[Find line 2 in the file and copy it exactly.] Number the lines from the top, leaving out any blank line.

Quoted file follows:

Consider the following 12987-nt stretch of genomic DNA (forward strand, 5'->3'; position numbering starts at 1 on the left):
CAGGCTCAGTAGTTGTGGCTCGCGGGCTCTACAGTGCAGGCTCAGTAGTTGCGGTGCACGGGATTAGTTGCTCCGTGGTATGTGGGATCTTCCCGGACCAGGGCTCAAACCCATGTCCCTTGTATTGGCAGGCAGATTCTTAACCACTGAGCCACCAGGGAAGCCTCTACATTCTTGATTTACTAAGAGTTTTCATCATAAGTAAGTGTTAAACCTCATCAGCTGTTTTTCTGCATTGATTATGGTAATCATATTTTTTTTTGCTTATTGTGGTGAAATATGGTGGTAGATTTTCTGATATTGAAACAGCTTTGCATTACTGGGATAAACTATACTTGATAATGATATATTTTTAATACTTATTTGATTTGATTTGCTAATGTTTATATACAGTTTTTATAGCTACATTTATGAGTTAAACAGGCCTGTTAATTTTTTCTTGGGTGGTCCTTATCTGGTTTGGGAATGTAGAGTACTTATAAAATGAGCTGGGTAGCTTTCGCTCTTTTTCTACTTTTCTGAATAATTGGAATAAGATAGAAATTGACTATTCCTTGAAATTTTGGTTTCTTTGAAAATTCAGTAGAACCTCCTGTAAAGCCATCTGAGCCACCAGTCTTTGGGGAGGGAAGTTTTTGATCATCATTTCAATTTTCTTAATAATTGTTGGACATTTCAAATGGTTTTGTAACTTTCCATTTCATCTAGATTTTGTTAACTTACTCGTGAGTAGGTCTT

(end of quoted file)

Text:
CAGGCTCAGTAGTTGTGGCTCGCGGGCTCTACAGTGCAGGCTCAGTAGTTGCGGTGCACGGGATTAGTTGCTCCGTGGTATGTGGGATCTTCCCGGACCAGGGCTCAAACCCATGTCCCTTGTATTGGCAGGCAGATTCTTAACCACTGAGCCACCAGGGAAGCCTCTACATTCTTGATTTACTAAGAGTTTTCATCATAAGTAAGTGTTAAACCTCATCAGCTGTTTTTCTGCATTGATTATGGTAATCATATTTTTTTTTGCTTATTGTGGTGAAATATGGTGGTAGATTTTCTGATATTGAAACAGCTTTGCATTACTGGGATAAACTATACTTGATAATGATATATTTTTAATACTTATTTGATTTGATTTGCTAATGTTTATATACAGTTTTTATAGCTACATTTATGAGTTAAACAGGCCTGTTAATTTTTTCTTGGGTGGTCCTTATCTGGTTTGGGAATGTAGAGTACTTATAAAATGAGCTGGGTAGCTTTCGCTCTTTTTCTACTTTTCTGAATAATTGGAATAAGATAGAAATTGACTATTCCTTGAAATTTTGGTTTCTTTGAAAATTCAGTAGAACCTCCTGTAAAGCCATCTGAGCCACCAGTCTTTGGGGAGGGAAGTTTTTGATCATCATTTCAATTTTCTTAATAATTGTTGGACATTTCAAATGGTTTTGTAACTTTCCATTTCATCTAGATTTTGTTAACTTACTCGTGAGTAGGTCTT